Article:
Moreover, as it is difficult to have three in competition because of the limited amount of quality reps available, Gruden would like to narrow it down to two and then one “to work and grind on him and develop him.”

The one thing we know for sure at this time is Colt McCoy will become a free agent on March 10 if he is not re-signed before then. With limited cap space available and the possibility of McCoy wanting more than the veteran minimum, money could play a role in determining those who will be competing for the lead signal caller job in DC.

We can speculate that Griffin has the current edge in the competition because of the speculative backing from Bruce Allen and Dan Snyder. This most likely stems from the stubbornness of upper management to admit a mistake for giving up so much for a possible bust at the position. However, this next season may be the last straw for Griffin regardless.

Adding to the intrigue is Cousins’ status, as reports surfaced Monday that he would prefer to be traded if not given a fair shot to win the starting job. Cousin spoke on a conference call to clear the air that he did not “demand” a trade. But preferring to play somewhere else is different than “demanding” a trade.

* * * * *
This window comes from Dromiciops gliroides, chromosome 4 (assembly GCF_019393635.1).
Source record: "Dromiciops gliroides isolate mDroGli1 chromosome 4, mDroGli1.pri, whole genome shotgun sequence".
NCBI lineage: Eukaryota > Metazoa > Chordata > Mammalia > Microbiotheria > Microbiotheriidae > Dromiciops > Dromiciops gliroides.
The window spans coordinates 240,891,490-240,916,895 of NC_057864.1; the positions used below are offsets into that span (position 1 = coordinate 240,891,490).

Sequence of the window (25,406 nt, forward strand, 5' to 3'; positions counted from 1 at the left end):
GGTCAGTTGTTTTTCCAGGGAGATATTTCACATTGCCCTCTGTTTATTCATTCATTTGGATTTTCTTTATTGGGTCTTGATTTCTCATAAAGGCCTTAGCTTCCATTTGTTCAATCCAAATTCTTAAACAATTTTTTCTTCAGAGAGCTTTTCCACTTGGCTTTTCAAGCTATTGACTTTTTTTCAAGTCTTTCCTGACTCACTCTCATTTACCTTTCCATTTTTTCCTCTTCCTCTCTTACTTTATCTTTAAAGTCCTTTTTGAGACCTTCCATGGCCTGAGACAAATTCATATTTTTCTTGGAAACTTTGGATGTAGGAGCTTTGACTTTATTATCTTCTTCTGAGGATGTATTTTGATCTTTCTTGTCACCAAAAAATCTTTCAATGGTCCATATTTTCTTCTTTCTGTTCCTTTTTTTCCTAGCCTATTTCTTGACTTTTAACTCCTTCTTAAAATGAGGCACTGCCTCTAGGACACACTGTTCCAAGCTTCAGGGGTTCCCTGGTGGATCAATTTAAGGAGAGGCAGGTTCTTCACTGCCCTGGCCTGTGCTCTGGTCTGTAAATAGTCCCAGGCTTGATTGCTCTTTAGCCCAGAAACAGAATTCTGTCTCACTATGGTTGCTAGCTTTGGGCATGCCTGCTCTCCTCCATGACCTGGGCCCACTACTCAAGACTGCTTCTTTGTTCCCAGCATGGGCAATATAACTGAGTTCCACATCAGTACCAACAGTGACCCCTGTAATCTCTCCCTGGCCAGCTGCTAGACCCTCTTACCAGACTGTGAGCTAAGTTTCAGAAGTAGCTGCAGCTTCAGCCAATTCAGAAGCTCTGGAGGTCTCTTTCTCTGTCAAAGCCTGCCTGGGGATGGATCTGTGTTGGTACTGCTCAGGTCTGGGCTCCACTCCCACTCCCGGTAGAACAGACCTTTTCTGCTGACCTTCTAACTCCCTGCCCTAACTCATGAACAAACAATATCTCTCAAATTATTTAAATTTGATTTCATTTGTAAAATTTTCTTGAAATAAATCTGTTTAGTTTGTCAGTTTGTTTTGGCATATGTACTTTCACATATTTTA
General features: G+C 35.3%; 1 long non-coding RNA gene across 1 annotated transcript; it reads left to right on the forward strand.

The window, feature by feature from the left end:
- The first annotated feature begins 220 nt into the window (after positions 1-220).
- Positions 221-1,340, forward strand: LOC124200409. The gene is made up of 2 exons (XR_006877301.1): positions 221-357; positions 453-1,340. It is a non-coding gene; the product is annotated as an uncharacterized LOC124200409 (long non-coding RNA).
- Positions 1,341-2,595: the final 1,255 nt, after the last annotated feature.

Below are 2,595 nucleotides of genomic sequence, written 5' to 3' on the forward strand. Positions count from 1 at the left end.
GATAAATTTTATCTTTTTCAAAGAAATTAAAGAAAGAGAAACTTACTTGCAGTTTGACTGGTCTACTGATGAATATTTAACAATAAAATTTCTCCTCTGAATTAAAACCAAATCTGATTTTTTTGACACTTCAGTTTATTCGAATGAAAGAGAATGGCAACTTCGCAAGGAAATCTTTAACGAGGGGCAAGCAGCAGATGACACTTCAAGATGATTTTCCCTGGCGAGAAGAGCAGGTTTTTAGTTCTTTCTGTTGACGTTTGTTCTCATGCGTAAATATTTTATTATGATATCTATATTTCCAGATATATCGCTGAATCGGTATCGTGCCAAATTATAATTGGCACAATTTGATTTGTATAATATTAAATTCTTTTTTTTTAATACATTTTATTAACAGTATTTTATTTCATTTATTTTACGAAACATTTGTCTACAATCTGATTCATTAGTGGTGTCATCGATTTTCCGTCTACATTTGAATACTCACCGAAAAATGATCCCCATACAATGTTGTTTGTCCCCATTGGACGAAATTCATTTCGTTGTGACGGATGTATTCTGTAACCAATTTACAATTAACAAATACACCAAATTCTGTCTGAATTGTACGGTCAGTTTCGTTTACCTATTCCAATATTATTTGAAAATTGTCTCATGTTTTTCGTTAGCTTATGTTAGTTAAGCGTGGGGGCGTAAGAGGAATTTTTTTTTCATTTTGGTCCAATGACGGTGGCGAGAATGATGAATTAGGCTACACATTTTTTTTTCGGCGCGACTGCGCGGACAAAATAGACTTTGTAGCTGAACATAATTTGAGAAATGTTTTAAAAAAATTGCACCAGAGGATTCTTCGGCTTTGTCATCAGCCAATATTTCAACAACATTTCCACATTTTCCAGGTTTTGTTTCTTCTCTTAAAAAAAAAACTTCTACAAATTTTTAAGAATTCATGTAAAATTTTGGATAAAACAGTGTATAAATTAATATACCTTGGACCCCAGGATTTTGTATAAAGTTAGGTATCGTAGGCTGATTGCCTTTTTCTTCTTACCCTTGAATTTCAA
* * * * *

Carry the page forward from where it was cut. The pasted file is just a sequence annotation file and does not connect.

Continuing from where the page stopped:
Still, it’s hard to see the Redskins trading Cousins, or receiving what they think might be fair market value for him.

The best guess going into training camp is that all three quarterbacks — Griffin, Cousins, and McCoy — will be in competition for the starting job, with the obvious undertones from the front office leaning toward Griffin.

After training camp evaluations, as well as evaluations of the film from all three from the past season, Gruden will quickly narrow the search down to two with a front runner. Gruden and offensive coordinator Sean McVay will most likely put all their efforts into shaping that one front runner into their starter as long as everything goes well.

However, as this fan base has sadly grown accustomed to, this may be far from the case.

Washington Redskins’ Bruce Allen and Jay Gruden discuss Richmond training camp

The Washington Redskins team President/General Manager Bruce Allen and new head coach Jay Gruden addressed the media earlier this week regarding the team’s training camp in Richmond, VA.

Allen began the press conference with a lengthy opening statement:

“Good afternoon. This has been a great experience once again in Richmond. I think we ought to start with thanking some people and staff. Mayor [Dwight C.] Jones and his staff did a great job for us. Gov. [Terry] McAuliffe’s hospitality and enthusiasm was great for us. Bon Secours’ staff did fantastic job again. Our Charitable Foundation really had a great two or three weeks here… I wanted to thank Coach [Bill] Belichick and the New England Patriots for coming out. That work was invaluable for us from an evaluation standpoint. I think the way we managed the crowds was a lesson that we learned from last year. It was great for the fans and the players.